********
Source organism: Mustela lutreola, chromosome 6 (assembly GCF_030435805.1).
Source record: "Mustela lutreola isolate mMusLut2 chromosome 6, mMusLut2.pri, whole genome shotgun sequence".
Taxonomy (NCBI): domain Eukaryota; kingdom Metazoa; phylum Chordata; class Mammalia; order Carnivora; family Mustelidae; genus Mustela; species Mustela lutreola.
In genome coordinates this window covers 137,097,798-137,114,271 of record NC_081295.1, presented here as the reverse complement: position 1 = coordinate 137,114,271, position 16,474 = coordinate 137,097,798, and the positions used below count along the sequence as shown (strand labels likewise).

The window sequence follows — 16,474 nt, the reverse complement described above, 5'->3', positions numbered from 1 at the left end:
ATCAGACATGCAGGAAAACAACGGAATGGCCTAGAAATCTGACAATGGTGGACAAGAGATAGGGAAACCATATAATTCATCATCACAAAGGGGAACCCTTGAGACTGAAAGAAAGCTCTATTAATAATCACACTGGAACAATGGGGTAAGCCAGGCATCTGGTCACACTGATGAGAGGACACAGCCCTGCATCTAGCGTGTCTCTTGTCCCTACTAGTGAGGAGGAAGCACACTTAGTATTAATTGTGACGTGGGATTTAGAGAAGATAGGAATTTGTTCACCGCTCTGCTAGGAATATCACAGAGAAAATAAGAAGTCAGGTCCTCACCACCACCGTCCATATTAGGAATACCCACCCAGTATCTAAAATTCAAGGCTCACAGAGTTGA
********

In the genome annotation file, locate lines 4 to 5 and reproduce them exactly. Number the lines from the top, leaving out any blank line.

In genome coordinates this window covers 137,097,798-137,114,271 of record NC_081295.1, presented here as the reverse complement: position 1 = coordinate 137,114,271, position 16,474 = coordinate 137,097,798, and the positions used below count along the sequence as shown (strand labels likewise).

The window sequence follows — 16,474 nt, the reverse complement described above, 5'->3', positions numbered from 1 at the left end: